Why this new Takata airbag recall is so confusing

May 21, 2015, 4:23 PM UTC
This picture taken on November 23, 2014 shows Japanese auto parts maker Takata's logo being displayed at an event in Yokohama, suburban Tokyo. Toyota said on November 27 the company is expanding a recall of cars with airbags made by auto parts maker Takata which have been linked to driver deaths. The world's biggest automaker said it would recall some 57,000 vehicles globally -- about 40,000 units in Japan and some 17,000 overseas -- while subsidiary Daihatsu would recall about 27,500 vehicles in Japan.Some 16 million vehicles from nearly a dozen automakers worldwide, also including Honda, BMW, Ford and General Motors, have been recalled over the problem. AFP PHOTO / Toru YAMANAKA (Photo credit should read TORU YAMANAKA/AFP/Getty Images)
Photograph by Toru Yamanaka — AFP/Getty Images

Takata’s airbag recall isn’t just terrifying—the devices may spray shrapnel when they explode—it’s also leaving consumers with a very important unanswered question: Is my car included?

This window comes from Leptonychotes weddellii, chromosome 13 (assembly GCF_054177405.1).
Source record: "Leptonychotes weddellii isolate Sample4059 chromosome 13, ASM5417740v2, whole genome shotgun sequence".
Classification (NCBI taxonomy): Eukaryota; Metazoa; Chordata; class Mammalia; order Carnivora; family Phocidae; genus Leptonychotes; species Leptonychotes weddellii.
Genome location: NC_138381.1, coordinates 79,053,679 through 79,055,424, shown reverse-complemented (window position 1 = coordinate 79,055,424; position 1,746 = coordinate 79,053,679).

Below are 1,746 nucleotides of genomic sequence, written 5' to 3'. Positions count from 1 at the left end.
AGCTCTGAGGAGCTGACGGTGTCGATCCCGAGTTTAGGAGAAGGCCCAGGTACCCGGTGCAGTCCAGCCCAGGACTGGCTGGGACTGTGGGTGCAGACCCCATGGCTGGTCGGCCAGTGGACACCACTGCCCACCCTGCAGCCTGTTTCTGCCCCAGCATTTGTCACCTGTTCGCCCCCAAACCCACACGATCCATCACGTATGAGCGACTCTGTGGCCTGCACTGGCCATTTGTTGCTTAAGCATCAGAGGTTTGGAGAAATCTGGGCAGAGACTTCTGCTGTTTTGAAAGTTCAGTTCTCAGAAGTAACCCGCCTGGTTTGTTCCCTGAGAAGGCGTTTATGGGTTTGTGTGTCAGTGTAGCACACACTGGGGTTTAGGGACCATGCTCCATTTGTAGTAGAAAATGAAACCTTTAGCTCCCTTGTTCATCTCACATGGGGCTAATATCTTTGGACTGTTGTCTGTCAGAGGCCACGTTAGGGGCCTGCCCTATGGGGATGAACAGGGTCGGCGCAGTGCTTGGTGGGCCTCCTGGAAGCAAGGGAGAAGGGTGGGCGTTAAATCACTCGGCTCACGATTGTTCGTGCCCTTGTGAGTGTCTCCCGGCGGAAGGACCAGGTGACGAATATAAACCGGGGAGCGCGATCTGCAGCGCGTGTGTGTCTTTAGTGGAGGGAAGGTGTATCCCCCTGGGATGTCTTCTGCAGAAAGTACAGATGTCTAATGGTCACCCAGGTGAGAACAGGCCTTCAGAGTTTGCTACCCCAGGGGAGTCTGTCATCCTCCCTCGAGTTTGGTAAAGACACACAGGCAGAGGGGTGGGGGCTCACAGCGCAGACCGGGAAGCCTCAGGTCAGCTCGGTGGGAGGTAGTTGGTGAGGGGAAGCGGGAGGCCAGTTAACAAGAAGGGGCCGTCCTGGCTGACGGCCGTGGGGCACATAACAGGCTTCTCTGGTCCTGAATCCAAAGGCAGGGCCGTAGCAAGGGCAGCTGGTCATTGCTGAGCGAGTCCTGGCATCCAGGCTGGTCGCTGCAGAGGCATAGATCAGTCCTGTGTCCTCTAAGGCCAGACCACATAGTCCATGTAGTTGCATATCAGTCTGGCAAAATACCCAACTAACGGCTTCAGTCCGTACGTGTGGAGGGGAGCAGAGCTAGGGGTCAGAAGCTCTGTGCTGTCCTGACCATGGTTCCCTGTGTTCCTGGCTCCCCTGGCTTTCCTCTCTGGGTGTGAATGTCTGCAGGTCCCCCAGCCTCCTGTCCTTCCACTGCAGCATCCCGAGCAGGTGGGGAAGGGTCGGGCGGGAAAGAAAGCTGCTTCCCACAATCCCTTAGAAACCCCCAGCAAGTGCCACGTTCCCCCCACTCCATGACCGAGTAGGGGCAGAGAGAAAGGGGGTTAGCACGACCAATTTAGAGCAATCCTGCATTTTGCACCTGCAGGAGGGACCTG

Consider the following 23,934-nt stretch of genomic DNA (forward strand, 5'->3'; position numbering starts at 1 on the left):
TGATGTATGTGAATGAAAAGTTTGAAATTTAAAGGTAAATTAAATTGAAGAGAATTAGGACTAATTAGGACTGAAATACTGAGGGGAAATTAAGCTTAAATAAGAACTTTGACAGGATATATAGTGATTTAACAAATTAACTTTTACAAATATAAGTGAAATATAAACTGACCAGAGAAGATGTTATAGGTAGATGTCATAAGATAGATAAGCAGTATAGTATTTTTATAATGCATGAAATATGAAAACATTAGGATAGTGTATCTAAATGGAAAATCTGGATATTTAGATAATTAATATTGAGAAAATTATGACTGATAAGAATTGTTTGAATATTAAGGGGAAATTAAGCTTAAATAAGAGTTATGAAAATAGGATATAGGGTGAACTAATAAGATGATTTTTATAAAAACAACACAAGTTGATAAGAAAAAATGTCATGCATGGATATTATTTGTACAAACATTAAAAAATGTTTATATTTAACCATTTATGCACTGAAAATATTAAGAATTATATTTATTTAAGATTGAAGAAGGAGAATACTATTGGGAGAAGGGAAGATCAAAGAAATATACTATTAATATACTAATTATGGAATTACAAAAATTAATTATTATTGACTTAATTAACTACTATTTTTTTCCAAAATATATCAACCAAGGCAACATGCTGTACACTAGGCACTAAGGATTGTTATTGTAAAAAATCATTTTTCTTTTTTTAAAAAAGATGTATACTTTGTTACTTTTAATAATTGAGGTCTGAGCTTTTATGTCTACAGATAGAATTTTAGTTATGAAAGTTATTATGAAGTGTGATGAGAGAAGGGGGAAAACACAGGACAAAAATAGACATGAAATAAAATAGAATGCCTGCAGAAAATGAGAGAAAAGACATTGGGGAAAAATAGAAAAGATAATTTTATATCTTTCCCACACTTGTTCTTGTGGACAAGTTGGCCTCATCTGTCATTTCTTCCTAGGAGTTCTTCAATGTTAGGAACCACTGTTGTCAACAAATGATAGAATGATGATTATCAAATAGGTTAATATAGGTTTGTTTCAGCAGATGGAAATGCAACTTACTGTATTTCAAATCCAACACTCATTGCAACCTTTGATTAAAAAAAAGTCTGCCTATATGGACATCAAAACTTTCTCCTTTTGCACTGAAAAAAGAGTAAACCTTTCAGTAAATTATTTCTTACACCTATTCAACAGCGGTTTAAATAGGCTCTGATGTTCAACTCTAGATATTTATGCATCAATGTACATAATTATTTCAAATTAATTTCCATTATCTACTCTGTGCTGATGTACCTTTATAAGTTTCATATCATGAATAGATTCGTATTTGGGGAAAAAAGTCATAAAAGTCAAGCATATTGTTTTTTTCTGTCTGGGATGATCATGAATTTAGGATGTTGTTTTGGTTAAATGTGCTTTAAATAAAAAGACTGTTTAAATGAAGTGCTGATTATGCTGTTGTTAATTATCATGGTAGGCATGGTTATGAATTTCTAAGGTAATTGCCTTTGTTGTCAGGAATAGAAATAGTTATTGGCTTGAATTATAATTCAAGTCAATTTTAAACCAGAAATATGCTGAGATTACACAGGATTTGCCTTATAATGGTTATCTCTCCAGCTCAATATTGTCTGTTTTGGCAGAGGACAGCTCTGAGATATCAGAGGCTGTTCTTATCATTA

The recall has so far failed to provide a comprehensive list of which specific cars it applies to.

On Tuesday, the Japanese automotive parts maker doubled the number of airbags in its recall to 34 million, about one in seven cars in America. The faulty devices have been linked to six deaths. Compiling a full list of the cars included in the recall may take days, according to the the National Highway Traffic Safety Administration. Ten automakers must check their records against Takata’s before a full rundown of affected automobiles is made public.

In the meantime consumers are wondering if the cars they’re driving contain airbags that can do some real, potentially deadly damage.

A California driver told The New York Times that his car model, a 2003 Honda Accord, appeared on previous Takata-related recall lists, but his vehicle number didn’t show up as being recalled when he searched the government’s safercar.gov site. “This has been tough to follow,” John Young told the newspaper.

A post on the Safety Administration’s website told visitors to “check back periodically as a recall on your vehicle may not show up immediately.”